Inclusion on National Register of Historic Places well worth money and effort

Published 9:54 am Thursday, March 19, 2009

By Staff
Anybody driving down Market Street north of Sixth Street has noticed the line of gorgeous, classic homes that highlight that stretch of road. The homes — mansions, really — stand out for their grace and charm, but they also may be significant because of their relation to American history, architecture, culture or archeology.
The city of Washington has recognized the potential significance of the structures and applied for a grant that might eventually place the homes on the National Register of Historic Places. The grant would help the city prepare an application to nominate the structures for the NRHP.
The city would have to pay about $3,000 of the estimated cost of $7,500 to prepare the nomination application.
It’s well worth the time and money.
The homes, as with their counterparts in Washington’s historic district near downtown, shine a positive light on our pretty town. Few cities our size have the selection of beautifully maintained homes of which Washington can boast. Designating the homes for the NRHP adds another feather in the city’s cap, and we can be proud that our neighbors may gain added recognition.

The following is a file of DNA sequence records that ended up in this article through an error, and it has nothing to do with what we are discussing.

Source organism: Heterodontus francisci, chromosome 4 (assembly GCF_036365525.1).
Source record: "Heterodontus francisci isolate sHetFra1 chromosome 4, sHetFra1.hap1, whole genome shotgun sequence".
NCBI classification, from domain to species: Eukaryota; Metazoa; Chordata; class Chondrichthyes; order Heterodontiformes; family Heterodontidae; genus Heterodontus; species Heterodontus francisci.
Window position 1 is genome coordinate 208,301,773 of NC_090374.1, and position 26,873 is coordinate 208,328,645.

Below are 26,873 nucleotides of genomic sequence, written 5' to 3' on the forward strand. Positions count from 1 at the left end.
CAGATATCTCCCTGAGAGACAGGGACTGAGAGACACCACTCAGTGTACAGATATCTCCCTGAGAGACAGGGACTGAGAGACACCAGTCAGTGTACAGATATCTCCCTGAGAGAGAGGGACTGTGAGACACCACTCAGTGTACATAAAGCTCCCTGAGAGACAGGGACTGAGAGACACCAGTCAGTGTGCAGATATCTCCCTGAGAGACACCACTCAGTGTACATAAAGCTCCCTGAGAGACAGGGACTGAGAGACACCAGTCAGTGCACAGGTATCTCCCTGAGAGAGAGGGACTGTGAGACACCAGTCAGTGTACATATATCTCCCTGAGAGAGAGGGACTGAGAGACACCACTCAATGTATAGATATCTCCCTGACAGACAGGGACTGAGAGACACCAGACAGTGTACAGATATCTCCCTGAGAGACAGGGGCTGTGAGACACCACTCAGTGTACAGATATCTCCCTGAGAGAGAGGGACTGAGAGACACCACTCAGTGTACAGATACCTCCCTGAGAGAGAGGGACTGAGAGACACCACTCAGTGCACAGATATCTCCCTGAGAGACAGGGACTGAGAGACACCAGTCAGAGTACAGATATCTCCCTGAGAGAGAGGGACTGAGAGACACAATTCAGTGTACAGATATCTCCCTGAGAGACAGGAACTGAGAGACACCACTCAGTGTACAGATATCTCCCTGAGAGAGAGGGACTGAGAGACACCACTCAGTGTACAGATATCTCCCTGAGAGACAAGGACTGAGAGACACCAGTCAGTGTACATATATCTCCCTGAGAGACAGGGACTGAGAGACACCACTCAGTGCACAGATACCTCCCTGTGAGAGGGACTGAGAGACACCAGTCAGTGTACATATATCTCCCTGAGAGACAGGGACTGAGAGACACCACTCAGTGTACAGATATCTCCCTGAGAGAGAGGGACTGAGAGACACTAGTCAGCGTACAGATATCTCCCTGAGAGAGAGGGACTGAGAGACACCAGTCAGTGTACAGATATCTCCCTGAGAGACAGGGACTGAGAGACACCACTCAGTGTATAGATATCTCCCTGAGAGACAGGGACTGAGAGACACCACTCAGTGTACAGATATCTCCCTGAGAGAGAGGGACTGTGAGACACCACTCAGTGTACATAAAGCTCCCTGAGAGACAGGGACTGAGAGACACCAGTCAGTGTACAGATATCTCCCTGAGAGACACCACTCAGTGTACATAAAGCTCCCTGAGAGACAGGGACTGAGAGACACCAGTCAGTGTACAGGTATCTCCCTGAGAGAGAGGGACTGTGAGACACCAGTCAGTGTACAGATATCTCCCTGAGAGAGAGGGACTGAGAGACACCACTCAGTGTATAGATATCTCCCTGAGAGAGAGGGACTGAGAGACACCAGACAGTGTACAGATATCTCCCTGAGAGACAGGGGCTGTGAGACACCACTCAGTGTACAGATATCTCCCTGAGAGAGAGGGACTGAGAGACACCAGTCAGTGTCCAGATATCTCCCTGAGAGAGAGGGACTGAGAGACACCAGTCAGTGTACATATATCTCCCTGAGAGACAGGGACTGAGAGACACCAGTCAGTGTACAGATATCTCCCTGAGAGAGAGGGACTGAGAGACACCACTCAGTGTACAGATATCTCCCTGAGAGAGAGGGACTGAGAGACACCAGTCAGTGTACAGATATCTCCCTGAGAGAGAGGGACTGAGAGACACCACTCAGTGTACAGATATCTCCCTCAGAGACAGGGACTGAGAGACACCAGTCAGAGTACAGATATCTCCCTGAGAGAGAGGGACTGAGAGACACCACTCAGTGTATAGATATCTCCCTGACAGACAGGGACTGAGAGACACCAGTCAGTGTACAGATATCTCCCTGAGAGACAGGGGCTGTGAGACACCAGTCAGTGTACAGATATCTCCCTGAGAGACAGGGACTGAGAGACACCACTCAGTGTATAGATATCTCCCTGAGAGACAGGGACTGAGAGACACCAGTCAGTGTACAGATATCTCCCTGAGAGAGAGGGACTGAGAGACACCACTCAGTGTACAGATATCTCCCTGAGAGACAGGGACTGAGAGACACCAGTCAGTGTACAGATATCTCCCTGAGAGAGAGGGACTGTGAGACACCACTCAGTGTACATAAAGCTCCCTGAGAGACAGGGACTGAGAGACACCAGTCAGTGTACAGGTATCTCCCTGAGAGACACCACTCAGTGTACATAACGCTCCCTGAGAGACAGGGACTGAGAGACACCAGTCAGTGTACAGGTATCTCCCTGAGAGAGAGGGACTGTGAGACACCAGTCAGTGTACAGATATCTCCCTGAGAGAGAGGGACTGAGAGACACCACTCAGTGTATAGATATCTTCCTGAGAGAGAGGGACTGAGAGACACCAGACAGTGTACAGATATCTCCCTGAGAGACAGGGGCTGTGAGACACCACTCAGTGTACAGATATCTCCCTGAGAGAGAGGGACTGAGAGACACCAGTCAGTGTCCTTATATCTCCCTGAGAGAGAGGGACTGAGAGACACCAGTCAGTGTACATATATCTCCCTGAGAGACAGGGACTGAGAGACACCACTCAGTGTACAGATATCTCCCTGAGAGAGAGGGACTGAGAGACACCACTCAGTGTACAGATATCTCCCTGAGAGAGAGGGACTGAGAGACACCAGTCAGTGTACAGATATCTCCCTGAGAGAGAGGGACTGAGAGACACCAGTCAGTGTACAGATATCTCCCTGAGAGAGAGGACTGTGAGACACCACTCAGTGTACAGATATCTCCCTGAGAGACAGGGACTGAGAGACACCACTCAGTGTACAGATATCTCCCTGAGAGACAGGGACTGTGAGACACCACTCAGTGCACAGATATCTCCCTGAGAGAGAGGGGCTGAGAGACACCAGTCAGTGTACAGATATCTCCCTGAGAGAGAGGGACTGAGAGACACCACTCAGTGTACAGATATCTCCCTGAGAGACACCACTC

Homes included on the NRHP are not subject to guidelines governing development and/or rehabilitation. The properties’ owners, furthermore, are not obligated or restricted on using private resources to maintain or alter their properties.
Homeowners also have the final say: If the majority of them don’t want to be on the register, it probably won’t happen, said City Planner John Rodman. Single owners, however, can opt out if they desire. NRHP designation allows property owners to apply for tax credits and grants for their homes.
NRHP designation could also lead to formation of a second historic district in the city. Property owners in historic districts usually face some restrictions on uses of their properties, Rodman explained, but they can potentially obtain federal funding to help maintain their homes.
Designating another historic district would ultimately be decided by the City Council, with advice from the city’s Historic Preservation Commission. In our view, anything the city can do to raise its profile without harming citizens should be encouraged.